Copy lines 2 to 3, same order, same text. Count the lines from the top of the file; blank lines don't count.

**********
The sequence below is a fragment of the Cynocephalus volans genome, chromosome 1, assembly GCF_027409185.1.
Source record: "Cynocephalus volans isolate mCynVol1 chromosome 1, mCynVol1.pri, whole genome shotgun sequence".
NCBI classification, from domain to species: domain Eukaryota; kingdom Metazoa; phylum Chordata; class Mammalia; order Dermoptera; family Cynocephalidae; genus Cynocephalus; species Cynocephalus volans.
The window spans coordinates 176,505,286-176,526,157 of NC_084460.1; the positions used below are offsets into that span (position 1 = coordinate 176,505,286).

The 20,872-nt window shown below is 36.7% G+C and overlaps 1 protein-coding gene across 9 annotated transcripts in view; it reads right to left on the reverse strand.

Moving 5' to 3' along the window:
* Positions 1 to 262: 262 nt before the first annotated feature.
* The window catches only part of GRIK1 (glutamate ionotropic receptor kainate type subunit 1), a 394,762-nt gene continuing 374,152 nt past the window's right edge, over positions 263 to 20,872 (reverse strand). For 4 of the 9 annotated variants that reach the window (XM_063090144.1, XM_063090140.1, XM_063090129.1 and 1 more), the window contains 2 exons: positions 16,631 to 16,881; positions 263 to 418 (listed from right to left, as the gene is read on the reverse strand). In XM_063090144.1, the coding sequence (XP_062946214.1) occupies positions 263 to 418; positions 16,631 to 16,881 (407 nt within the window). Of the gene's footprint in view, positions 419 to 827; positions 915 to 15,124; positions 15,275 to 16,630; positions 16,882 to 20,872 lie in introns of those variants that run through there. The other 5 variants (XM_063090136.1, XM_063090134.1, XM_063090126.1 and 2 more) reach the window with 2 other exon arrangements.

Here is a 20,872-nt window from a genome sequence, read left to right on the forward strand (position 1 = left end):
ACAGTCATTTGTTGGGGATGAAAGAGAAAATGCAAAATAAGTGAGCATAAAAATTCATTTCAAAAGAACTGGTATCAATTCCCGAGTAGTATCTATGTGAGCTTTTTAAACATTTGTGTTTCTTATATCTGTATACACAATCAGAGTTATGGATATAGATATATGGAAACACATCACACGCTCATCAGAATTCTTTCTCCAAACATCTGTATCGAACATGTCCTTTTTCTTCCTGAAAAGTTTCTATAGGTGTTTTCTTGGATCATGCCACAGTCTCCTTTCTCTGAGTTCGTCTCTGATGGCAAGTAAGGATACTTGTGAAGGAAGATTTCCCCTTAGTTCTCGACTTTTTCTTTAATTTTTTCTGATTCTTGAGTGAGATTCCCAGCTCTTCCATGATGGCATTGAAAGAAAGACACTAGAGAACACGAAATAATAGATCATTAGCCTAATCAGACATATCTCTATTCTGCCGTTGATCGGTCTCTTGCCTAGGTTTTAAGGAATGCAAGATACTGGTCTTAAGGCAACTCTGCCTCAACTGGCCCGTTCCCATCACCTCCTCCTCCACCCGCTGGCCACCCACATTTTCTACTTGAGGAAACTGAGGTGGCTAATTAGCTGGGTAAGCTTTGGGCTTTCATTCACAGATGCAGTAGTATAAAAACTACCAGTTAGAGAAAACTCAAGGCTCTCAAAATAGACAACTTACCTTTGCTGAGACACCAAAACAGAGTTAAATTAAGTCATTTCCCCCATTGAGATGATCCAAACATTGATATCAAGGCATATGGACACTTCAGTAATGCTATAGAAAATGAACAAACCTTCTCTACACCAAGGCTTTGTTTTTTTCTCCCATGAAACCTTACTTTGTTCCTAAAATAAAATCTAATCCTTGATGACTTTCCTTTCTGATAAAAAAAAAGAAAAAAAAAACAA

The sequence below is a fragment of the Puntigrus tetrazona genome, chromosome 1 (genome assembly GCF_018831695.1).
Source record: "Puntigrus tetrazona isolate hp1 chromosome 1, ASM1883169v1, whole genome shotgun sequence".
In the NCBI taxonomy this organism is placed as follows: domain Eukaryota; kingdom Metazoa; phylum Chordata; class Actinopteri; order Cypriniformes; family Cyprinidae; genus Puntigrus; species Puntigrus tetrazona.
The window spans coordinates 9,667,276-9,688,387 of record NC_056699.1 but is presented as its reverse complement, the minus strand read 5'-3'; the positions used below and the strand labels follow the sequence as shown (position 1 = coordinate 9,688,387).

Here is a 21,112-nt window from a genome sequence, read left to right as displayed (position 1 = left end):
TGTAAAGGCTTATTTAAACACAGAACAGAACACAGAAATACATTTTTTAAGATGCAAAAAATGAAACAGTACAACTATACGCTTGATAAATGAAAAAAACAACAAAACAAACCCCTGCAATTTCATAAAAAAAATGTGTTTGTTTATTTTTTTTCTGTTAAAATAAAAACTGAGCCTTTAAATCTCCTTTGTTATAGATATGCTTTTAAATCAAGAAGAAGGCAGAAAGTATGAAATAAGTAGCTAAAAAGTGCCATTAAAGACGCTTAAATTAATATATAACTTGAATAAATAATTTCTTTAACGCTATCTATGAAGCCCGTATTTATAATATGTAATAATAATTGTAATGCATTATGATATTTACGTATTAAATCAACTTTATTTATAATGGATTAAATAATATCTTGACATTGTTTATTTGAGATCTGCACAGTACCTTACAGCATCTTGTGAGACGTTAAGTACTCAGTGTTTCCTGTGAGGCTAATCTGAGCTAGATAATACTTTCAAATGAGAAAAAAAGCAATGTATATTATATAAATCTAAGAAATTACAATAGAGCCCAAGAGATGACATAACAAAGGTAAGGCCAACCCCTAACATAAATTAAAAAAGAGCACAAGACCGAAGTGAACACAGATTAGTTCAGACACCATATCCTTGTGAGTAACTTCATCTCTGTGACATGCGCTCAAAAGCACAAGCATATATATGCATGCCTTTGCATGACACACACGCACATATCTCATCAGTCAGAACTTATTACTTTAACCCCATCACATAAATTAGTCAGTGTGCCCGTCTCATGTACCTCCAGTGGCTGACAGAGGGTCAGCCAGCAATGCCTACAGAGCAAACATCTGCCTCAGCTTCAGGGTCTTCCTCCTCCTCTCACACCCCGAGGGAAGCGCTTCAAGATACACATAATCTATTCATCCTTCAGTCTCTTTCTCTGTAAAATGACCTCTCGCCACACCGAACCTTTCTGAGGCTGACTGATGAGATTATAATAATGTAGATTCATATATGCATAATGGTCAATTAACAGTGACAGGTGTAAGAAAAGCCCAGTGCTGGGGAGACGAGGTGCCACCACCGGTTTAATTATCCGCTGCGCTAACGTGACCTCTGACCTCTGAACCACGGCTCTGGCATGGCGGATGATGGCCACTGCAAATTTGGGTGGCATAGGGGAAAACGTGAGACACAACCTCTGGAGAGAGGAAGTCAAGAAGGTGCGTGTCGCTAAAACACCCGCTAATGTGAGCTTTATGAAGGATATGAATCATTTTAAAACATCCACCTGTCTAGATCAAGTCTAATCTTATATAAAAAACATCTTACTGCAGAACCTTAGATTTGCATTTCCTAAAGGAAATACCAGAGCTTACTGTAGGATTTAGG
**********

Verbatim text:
Source record: "Cynocephalus volans isolate mCynVol1 chromosome 1, mCynVol1.pri, whole genome shotgun sequence".
NCBI classification, from domain to species: domain Eukaryota; kingdom Metazoa; phylum Chordata; class Mammalia; order Dermoptera; family Cynocephalidae; genus Cynocephalus; species Cynocephalus volans.